Under this head The Journal last week invited attention to the complaints that have been made from time to time concerning the length of time required for young persons to complete the usual college course for the degree of Bachelor of Arts, and then supplement it by from two to four years of professional study. Allusions were also made to the disposition manifested in some quarters to reduce the length of such college courses from four to three years, while on the other hand, there was a strong disposition in professional circles to demand an addition of one or two years to the time of professional study.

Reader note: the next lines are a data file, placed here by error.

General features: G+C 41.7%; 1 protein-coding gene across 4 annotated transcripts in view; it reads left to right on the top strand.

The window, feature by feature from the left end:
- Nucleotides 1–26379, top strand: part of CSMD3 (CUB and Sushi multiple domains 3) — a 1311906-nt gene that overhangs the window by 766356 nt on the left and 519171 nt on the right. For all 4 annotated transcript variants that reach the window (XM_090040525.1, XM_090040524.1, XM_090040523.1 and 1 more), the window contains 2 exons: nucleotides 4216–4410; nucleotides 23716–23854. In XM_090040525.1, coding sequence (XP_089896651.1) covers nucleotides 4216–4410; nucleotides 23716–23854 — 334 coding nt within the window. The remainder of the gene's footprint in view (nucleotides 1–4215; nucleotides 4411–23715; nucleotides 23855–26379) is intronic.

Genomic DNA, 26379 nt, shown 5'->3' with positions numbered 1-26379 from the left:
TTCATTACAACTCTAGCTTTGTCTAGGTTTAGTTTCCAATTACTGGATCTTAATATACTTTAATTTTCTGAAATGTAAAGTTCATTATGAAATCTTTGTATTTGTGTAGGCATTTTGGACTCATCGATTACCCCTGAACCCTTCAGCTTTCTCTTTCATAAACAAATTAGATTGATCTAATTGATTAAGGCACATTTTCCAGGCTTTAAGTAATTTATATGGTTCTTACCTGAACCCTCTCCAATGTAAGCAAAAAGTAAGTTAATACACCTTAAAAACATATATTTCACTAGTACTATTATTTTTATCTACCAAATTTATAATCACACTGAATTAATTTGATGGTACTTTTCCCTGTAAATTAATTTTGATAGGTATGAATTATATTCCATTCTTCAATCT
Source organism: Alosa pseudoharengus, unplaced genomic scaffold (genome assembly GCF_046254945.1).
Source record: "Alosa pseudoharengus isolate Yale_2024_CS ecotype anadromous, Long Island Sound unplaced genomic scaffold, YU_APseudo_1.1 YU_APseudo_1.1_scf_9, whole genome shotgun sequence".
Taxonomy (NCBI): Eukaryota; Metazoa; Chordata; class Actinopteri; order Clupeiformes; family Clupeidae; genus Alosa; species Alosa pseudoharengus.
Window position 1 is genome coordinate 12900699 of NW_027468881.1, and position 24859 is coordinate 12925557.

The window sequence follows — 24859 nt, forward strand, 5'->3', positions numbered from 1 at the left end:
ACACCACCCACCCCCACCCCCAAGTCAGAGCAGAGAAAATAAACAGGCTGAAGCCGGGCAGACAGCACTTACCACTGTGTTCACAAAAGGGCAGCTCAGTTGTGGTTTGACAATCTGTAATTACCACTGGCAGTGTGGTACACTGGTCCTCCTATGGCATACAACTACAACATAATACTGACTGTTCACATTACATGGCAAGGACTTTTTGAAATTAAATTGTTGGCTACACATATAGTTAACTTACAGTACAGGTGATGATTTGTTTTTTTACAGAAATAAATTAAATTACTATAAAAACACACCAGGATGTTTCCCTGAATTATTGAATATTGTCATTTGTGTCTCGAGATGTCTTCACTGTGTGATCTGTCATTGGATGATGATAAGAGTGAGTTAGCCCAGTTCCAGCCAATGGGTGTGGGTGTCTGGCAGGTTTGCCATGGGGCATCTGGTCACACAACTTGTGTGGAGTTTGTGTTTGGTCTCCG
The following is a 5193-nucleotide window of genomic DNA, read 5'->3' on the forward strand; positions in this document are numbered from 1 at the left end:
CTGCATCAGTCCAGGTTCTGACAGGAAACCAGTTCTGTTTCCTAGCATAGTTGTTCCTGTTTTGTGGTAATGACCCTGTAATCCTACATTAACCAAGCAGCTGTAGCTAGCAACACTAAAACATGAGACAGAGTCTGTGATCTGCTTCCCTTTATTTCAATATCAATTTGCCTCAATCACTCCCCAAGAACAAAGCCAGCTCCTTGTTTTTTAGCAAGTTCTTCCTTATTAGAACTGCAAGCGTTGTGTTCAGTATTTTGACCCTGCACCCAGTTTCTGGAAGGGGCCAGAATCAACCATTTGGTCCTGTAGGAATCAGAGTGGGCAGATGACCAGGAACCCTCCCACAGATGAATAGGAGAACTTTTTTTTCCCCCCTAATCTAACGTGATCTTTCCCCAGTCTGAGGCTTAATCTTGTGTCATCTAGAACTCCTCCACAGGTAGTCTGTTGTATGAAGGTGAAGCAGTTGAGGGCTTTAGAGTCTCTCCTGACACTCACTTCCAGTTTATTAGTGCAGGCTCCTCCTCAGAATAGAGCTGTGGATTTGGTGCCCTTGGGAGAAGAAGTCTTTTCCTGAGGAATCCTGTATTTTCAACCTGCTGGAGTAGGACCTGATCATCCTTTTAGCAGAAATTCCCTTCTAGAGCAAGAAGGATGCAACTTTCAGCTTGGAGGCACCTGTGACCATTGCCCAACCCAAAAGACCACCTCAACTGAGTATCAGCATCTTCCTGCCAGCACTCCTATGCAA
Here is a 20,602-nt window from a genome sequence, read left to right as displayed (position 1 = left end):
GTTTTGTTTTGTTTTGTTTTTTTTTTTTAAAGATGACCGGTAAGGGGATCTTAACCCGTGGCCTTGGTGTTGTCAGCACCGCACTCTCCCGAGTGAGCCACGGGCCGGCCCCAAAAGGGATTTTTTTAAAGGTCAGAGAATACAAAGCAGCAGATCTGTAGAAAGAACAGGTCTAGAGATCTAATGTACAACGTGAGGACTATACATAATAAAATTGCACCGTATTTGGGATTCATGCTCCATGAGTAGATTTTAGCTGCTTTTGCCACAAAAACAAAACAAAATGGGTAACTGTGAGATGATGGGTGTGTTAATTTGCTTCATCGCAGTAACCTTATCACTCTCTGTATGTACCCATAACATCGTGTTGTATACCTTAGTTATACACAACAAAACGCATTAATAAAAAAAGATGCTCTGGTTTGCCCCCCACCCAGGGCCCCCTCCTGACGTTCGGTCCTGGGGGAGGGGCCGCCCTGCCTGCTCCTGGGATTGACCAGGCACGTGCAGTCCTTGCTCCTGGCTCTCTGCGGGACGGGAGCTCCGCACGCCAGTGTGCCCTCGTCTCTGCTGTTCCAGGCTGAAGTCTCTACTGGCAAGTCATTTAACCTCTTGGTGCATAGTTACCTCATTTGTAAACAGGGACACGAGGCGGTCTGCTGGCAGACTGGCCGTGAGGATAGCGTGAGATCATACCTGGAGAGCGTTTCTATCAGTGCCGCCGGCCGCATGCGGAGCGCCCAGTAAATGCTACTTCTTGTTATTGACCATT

Assuming, as was then stated, that young men should be able to complete both their general and professional education so far as to be ready to enter upon the active duties of their chosen life-work at the age of twenty-three or twenty-four years,
THE MUTUAL RELATIONS OF GENERAL AND MEDICAL EDUCATION. JAMA. 1890;XIV(26):934–935. doi:10.1001/jama.1890.02410260018004
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